The best TVs under £500 can give you a lot more tech and screen space than you might think – the last couple of years has seen the price of big-screen TVs fall dramatically, with what used to be more premium spec features following them down. As a result, the best TVs under £500 tick off a lot of the latest and greatest features while still saving you money.
It’s true these aren’t as slim or as design-focused as the very best TVs around, but for under £500 each offers 4K UHD resolution, solid HDR compatibility and a worthwhile smart TV experience.
And while we mentioned that finding bigger TVs at this price is easier then ever before, this is also the price range where you tend to find the smaller sets, including bedroom- or office-friendly sizes.
These TVs under £500 are largely at that price because their RRP was already in that region, but you will also find great cheap televisions that were previously more expensive, but have had a price cut. And as 2020's new models get released, these will only come down further.
If you think you can stretch a little higher, our best TVs under £1000 roundup includes some sets in the £600-£700 region, so it's worth a look even you can't push your budget all the way to the £1k mark.
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What is the best TV under £500?
Right now, our pick as the best buy for a TV under £500 is the Samsung UE55TU7100 – it's a 55-inch TV that doesn't compromise on image quality despite giving you such a big screen. It doesn't include the QLED tech from Samsung's higher-priced TVs, but the quality here belies the price.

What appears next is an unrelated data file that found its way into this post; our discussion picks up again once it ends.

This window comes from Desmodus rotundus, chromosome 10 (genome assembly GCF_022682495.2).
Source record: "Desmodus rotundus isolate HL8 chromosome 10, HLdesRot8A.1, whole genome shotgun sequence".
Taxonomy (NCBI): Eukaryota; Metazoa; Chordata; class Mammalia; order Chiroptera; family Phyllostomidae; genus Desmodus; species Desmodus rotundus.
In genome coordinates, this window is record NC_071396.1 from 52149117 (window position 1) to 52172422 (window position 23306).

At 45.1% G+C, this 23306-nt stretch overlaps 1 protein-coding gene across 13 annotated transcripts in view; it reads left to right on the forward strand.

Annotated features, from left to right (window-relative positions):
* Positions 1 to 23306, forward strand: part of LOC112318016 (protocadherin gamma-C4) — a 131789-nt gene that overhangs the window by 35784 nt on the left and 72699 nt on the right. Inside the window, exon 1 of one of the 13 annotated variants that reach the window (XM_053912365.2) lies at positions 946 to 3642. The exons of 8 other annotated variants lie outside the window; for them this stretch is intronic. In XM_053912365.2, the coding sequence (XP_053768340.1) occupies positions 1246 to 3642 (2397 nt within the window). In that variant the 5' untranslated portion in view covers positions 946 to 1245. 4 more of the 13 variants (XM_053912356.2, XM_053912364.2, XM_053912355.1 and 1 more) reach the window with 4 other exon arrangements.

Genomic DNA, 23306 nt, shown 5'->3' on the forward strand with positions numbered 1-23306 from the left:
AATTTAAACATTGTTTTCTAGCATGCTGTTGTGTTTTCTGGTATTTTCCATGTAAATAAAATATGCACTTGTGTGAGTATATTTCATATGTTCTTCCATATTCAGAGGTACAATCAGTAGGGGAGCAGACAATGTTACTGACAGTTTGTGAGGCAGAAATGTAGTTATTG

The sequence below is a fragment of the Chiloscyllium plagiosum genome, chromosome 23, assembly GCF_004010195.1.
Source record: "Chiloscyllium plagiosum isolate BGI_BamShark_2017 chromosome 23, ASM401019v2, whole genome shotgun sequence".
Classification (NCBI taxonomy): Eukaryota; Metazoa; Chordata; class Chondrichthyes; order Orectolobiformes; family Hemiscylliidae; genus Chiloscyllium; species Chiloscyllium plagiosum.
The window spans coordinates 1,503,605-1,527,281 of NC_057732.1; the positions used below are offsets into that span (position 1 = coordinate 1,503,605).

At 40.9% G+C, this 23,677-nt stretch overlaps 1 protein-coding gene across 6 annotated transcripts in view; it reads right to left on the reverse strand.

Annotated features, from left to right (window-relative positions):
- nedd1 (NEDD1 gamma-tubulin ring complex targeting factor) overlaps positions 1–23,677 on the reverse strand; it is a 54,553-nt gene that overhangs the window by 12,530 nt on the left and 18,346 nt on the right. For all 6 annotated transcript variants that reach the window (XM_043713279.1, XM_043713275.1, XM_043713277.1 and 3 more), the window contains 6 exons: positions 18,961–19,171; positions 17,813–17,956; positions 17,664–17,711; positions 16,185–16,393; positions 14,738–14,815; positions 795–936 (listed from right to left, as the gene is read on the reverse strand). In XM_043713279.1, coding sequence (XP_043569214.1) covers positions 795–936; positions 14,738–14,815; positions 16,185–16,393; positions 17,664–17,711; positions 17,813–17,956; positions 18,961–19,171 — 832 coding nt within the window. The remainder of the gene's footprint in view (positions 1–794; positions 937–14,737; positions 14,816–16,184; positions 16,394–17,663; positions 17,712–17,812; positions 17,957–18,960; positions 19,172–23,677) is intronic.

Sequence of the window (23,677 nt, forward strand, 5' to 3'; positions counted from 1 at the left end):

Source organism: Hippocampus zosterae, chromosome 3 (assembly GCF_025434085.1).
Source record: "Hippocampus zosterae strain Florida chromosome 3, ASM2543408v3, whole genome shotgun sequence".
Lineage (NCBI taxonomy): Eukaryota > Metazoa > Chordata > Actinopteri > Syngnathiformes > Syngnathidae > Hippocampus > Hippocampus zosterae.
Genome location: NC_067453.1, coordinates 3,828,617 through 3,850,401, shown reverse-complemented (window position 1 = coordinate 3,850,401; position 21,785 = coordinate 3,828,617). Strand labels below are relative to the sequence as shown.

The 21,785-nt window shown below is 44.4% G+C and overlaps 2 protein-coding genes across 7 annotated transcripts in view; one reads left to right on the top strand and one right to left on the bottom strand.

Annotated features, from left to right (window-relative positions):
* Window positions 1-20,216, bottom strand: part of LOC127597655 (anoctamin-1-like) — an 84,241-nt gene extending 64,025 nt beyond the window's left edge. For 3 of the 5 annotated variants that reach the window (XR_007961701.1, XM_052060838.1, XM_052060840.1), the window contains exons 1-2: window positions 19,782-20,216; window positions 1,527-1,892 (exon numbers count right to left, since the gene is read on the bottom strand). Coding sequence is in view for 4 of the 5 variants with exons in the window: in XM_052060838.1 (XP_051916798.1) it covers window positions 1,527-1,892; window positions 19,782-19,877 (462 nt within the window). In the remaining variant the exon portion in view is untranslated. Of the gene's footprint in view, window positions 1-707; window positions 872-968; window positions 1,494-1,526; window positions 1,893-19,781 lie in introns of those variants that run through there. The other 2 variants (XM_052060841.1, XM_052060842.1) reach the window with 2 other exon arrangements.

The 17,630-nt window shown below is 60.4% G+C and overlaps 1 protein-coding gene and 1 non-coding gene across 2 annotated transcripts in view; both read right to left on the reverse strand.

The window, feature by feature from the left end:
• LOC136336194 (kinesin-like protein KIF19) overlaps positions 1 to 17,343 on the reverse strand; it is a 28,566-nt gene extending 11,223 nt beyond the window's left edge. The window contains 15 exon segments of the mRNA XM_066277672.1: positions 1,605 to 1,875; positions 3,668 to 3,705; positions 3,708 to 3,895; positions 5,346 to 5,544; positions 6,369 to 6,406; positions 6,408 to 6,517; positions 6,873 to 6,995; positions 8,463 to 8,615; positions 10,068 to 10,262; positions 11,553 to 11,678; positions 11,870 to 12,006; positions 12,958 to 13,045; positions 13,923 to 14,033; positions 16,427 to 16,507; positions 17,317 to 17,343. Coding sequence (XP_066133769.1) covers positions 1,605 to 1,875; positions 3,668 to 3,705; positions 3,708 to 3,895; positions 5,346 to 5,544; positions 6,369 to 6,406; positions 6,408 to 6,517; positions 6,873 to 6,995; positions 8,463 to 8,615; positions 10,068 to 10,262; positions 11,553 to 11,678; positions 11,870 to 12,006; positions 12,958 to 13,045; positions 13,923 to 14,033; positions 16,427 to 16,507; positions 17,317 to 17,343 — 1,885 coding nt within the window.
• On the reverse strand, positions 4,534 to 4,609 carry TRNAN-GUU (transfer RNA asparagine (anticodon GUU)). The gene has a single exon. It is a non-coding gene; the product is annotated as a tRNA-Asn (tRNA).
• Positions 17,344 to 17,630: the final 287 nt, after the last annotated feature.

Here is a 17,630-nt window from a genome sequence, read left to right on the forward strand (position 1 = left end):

It does still have some clever screen tech – a new backlighting system that uses two different hues for richer blacks, particularly – but the real draw here is that it's a TV with pretty good image quality and HDR support, but really great smart features.
At under £500, you're never going to get the latest and greatest screen tech, but you can get effectively the same user-friendly experience as the high-end TVs, and that will actually be the most important thing for lots of people: what use is a good-looking TV if you can't find what you want to watch?
The best TVs under £500, in order
• Read our full Samsung TU7100 review
This TV doesn't offer the strongest image quality of all the sets here, but it punches well above its price for visuals, while also letting you put more money into going bigger – it's the best image quality you'll find at 55 inches under £500.
Samsung's dual-LED backlight produces impressively true blacks, and contrast is solid. Crucially, since you're able to go for a bigger size with this TV, it offers really good upscaling, so whether you're watching a lot of native 4K or are streaming a lot of stuff that the set will have to punch up to 4K, it does a great job.
HDR looks good too, and HDR10+ support is good for making the most of its admittedly limited brightness, though we wish it had Dolby Vision support too, since that form of dynamic HDR is more common.
It's also well-equipped when it comes to smart TV, and the interface. Better than most budget TVs, this has the same options as more expensive Samsung TVs, though it's a little less smooth to use. But the important part is the feature list, including Bluetooth and AirPlay 2, and apps such as Netflix, Amazon Prime Video, Disney+, Apple TV and loads more. It's all presented in an easy-to-understand way.
The gaming mode is fast, and auto switches when it detects a console is connected, so it's among the best options at this price for gamers.